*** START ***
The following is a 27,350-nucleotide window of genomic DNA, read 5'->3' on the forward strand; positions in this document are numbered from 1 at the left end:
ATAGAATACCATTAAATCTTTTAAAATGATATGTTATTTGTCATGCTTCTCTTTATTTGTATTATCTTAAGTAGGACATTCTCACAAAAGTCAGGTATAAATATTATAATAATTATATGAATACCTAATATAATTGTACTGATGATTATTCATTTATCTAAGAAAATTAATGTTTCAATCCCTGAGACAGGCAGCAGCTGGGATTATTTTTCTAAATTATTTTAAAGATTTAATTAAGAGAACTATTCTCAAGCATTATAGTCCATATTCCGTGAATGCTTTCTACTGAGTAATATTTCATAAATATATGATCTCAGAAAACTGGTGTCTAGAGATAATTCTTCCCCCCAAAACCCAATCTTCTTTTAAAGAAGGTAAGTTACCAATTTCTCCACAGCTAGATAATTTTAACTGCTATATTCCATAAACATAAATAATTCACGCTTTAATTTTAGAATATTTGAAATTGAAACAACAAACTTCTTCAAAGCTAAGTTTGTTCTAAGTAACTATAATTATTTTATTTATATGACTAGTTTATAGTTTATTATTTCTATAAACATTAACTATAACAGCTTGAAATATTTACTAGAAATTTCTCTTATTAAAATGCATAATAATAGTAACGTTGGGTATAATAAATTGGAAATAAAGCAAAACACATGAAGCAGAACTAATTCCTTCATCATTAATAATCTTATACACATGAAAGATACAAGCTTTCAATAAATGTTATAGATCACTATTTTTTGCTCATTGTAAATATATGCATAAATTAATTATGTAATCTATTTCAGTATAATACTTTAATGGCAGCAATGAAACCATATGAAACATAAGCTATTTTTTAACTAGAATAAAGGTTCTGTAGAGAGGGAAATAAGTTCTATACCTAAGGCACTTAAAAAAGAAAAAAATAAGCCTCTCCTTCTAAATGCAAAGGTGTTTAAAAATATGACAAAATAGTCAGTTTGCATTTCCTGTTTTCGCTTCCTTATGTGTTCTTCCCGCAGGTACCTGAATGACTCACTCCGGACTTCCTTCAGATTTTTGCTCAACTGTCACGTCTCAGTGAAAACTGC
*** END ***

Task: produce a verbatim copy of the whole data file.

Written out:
The following is a 27,350-nucleotide window of genomic DNA, read 5'->3' on the forward strand; positions in this document are numbered from 1 at the left end:
ATAGAATACCATTAAATCTTTTAAAATGATATGTTATTTGTCATGCTTCTCTTTATTTGTATTATCTTAAGTAGGACATTCTCACAAAAGTCAGGTATAAATATTATAATAATTATATGAATACCTAATATAATTGTACTGATGATTATTCATTTATCTAAGAAAATTAATGTTTCAATCCCTGAGACAGGCAGCAGCTGGGATTATTTTTCTAAATTATTTTAAAGATTTAATTAAGAGAACTATTCTCAAGCATTATAGTCCATATTCCGTGAATGCTTTCTACTGAGTAATATTTCATAAATATATGATCTCAGAAAACTGGTGTCTAGAGATAATTCTTCCCCCCAAAACCCAATCTTCTTTTAAAGAAGGTAAGTTACCAATTTCTCCACAGCTAGATAATTTTAACTGCTATATTCCATAAACATAAATAATTCACGCTTTAATTTTAGAATATTTGAAATTGAAACAACAAACTTCTTCAAAGCTAAGTTTGTTCTAAGTAACTATAATTATTTTATTTATATGACTAGTTTATAGTTTATTATTTCTATAAACATTAACTATAACAGCTTGAAATATTTACTAGAAATTTCTCTTATTAAAATGCATAATAATAGTAACGTTGGGTATAATAAATTGGAAATAAAGCAAAACACATGAAGCAGAACTAATTCCTTCATCATTAATAATCTTATACACATGAAAGATACAAGCTTTCAATAAATGTTATAGATCACTATTTTTTGCTCATTGTAAATATATGCATAAATTAATTATGTAATCTATTTCAGTATAATACTTTAATGGCAGCAATGAAACCATATGAAACATAAGCTATTTTTTAACTAGAATAAAGGTTCTGTAGAGAGGGAAATAAGTTCTATACCTAAGGCACTTAAAAAAGAAAAAAATAAGCCTCTCCTTCTAAATGCAAAGGTGTTTAAAAATATGACAAAATAGTCAGTTTGCATTTCCTGTTTTCGCTTCCTTATGTGTTCTTCCCGCAGGTACCTGAATGACTCACTCCGGACTTCCTTCAGATTTTTGCTCAACTGTCACGTCTCAGTGAAAACTGC